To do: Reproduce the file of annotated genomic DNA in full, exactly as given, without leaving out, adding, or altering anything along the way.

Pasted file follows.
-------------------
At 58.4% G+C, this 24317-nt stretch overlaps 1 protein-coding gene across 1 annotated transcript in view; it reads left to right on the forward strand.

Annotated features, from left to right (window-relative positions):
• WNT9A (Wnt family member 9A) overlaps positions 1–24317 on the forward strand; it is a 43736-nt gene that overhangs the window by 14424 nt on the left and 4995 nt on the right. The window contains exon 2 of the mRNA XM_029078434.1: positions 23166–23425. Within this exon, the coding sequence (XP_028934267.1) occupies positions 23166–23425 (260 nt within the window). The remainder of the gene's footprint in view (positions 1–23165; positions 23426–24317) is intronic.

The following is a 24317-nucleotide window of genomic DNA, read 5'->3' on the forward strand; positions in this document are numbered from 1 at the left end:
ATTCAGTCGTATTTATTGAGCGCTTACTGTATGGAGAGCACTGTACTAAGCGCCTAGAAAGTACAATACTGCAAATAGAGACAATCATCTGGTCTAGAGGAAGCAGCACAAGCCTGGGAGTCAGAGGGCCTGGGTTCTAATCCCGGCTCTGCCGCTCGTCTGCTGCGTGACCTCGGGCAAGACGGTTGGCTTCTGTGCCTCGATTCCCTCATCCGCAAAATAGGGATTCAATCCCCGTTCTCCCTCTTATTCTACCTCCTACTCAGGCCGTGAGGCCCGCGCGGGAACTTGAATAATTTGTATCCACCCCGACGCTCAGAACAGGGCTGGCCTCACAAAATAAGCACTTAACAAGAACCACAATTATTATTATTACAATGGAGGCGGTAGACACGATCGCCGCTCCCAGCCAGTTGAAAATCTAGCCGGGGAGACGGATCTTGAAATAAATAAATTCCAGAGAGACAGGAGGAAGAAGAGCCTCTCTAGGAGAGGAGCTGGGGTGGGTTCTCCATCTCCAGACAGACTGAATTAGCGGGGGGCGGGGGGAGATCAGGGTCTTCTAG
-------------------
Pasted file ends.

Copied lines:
At 58.4% G+C, this 24317-nt stretch overlaps 1 protein-coding gene across 1 annotated transcript in view; it reads left to right on the forward strand.

Annotated features, from left to right (window-relative positions):
• WNT9A (Wnt family member 9A) overlaps positions 1–24317 on the forward strand; it is a 43736-nt gene that overhangs the window by 14424 nt on the left and 4995 nt on the right. The window contains exon 2 of the mRNA XM_029078434.1: positions 23166–23425. Within this exon, the coding sequence (XP_028934267.1) occupies positions 23166–23425 (260 nt within the window). The remainder of the gene's footprint in view (positions 1–23165; positions 23426–24317) is intronic.

The following is a 24317-nucleotide window of genomic DNA, read 5'->3' on the forward strand; positions in this document are numbered from 1 at the left end:
ATTCAGTCGTATTTATTGAGCGCTTACTGTATGGAGAGCACTGTACTAAGCGCCTAGAAAGTACAATACTGCAAATAGAGACAATCATCTGGTCTAGAGGAAGCAGCACAAGCCTGGGAGTCAGAGGGCCTGGGTTCTAATCCCGGCTCTGCCGCTCGTCTGCTGCGTGACCTCGGGCAAGACGGTTGGCTTCTGTGCCTCGATTCCCTCATCCGCAAAATAGGGATTCAATCCCCGTTCTCCCTCTTATTCTACCTCCTACTCAGGCCGTGAGGCCCGCGCGGGAACTTGAATAATTTGTATCCACCCCGACGCTCAGAACAGGGCTGGCCTCACAAAATAAGCACTTAACAAGAACCACAATTATTATTATTACAATGGAGGCGGTAGACACGATCGCCGCTCCCAGCCAGTTGAAAATCTAGCCGGGGAGACGGATCTTGAAATAAATAAATTCCAGAGAGACAGGAGGAAGAAGAGCCTCTCTAGGAGAGGAGCTGGGGTGGGTTCTCCATCTCCAGACAGACTGAATTAGCGGGGGGCGGGGGGAGATCAGGGTCTTCTAG